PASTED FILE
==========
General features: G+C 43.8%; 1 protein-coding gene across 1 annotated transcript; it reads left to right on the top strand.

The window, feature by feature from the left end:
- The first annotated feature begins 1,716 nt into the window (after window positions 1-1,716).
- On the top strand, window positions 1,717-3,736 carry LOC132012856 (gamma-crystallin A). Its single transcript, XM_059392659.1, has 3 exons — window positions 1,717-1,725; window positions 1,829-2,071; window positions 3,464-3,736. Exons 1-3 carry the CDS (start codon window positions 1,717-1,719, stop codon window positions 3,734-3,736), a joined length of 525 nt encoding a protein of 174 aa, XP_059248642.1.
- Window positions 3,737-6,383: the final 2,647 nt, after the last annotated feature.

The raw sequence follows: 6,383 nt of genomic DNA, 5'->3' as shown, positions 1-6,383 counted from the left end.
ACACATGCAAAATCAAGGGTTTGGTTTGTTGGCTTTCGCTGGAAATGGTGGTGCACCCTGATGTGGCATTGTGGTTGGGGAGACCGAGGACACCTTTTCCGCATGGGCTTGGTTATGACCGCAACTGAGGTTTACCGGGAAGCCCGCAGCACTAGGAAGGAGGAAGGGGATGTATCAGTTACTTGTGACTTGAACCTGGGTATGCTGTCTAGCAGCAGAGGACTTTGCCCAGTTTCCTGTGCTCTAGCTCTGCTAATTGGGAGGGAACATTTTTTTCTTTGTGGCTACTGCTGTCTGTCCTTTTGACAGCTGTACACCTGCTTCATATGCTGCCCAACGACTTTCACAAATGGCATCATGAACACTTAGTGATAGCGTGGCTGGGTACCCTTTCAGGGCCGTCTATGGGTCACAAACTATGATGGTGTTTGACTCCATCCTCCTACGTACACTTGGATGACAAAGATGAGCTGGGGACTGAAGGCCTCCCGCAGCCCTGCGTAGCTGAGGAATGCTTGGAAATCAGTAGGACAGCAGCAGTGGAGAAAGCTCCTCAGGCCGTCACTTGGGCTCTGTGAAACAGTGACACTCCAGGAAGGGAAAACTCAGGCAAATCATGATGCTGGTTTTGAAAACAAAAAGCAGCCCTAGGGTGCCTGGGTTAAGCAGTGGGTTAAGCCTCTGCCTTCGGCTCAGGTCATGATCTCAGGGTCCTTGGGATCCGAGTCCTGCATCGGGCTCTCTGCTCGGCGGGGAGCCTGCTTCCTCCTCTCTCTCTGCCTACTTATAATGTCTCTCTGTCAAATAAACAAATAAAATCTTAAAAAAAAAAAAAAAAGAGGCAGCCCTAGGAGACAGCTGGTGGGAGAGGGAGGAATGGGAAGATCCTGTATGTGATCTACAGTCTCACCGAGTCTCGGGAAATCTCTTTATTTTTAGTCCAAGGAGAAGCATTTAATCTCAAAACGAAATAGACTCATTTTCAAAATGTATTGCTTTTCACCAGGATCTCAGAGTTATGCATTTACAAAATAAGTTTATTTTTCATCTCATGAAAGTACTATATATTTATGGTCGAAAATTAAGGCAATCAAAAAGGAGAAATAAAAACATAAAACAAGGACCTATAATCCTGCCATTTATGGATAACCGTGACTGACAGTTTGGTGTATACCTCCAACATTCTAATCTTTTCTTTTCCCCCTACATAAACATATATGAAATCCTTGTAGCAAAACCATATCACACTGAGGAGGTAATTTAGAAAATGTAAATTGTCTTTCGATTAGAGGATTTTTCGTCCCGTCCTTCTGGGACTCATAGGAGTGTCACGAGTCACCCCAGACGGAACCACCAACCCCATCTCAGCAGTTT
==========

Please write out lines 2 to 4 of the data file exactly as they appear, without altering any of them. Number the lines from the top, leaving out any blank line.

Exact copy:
The window, feature by feature from the left end:
- The first annotated feature begins 1,716 nt into the window (after window positions 1-1,716).
- On the top strand, window positions 1,717-3,736 carry LOC132012856 (gamma-crystallin A). Its single transcript, XM_059392659.1, has 3 exons — window positions 1,717-1,725; window positions 1,829-2,071; window positions 3,464-3,736. Exons 1-3 carry the CDS (start codon window positions 1,717-1,719, stop codon window positions 3,734-3,736), a joined length of 525 nt encoding a protein of 174 aa, XP_059248642.1.